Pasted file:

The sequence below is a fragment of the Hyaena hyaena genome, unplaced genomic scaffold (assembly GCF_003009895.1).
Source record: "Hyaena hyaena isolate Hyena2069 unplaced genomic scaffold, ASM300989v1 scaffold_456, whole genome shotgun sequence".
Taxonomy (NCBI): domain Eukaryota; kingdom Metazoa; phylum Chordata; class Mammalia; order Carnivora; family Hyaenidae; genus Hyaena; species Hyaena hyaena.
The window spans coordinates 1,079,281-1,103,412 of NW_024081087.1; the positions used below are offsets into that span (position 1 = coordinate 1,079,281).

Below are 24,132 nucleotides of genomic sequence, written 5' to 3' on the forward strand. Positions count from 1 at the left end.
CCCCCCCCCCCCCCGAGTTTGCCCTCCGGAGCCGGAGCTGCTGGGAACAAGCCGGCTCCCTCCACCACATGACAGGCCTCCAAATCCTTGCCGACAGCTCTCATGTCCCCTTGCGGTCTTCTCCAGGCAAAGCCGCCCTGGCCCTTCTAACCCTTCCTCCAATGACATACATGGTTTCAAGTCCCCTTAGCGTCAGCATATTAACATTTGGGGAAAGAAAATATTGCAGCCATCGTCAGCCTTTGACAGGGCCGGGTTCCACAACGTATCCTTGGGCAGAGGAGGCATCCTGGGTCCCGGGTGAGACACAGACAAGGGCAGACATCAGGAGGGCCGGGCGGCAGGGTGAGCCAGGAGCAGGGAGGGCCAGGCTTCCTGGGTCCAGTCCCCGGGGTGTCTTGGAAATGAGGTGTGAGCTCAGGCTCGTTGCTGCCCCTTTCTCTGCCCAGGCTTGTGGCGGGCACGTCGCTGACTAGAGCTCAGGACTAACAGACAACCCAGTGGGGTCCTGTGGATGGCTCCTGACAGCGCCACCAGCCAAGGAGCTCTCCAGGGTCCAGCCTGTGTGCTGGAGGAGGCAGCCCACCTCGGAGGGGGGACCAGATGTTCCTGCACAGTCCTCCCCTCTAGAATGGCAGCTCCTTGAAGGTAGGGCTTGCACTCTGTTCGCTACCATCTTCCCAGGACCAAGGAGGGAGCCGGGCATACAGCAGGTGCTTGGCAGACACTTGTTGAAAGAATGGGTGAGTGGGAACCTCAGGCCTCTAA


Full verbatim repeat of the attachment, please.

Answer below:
The sequence below is a fragment of the Hyaena hyaena genome, unplaced genomic scaffold (assembly GCF_003009895.1).
Source record: "Hyaena hyaena isolate Hyena2069 unplaced genomic scaffold, ASM300989v1 scaffold_456, whole genome shotgun sequence".
Taxonomy (NCBI): domain Eukaryota; kingdom Metazoa; phylum Chordata; class Mammalia; order Carnivora; family Hyaenidae; genus Hyaena; species Hyaena hyaena.
The window spans coordinates 1,079,281-1,103,412 of NW_024081087.1; the positions used below are offsets into that span (position 1 = coordinate 1,079,281).

Below are 24,132 nucleotides of genomic sequence, written 5' to 3' on the forward strand. Positions count from 1 at the left end.
CCCCCCCCCCCCCCGAGTTTGCCCTCCGGAGCCGGAGCTGCTGGGAACAAGCCGGCTCCCTCCACCACATGACAGGCCTCCAAATCCTTGCCGACAGCTCTCATGTCCCCTTGCGGTCTTCTCCAGGCAAAGCCGCCCTGGCCCTTCTAACCCTTCCTCCAATGACATACATGGTTTCAAGTCCCCTTAGCGTCAGCATATTAACATTTGGGGAAAGAAAATATTGCAGCCATCGTCAGCCTTTGACAGGGCCGGGTTCCACAACGTATCCTTGGGCAGAGGAGGCATCCTGGGTCCCGGGTGAGACACAGACAAGGGCAGACATCAGGAGGGCCGGGCGGCAGGGTGAGCCAGGAGCAGGGAGGGCCAGGCTTCCTGGGTCCAGTCCCCGGGGTGTCTTGGAAATGAGGTGTGAGCTCAGGCTCGTTGCTGCCCCTTTCTCTGCCCAGGCTTGTGGCGGGCACGTCGCTGACTAGAGCTCAGGACTAACAGACAACCCAGTGGGGTCCTGTGGATGGCTCCTGACAGCGCCACCAGCCAAGGAGCTCTCCAGGGTCCAGCCTGTGTGCTGGAGGAGGCAGCCCACCTCGGAGGGGGGACCAGATGTTCCTGCACAGTCCTCCCCTCTAGAATGGCAGCTCCTTGAAGGTAGGGCTTGCACTCTGTTCGCTACCATCTTCCCAGGACCAAGGAGGGAGCCGGGCATACAGCAGGTGCTTGGCAGACACTTGTTGAAAGAATGGGTGAGTGGGAACCTCAGGCCTCTAA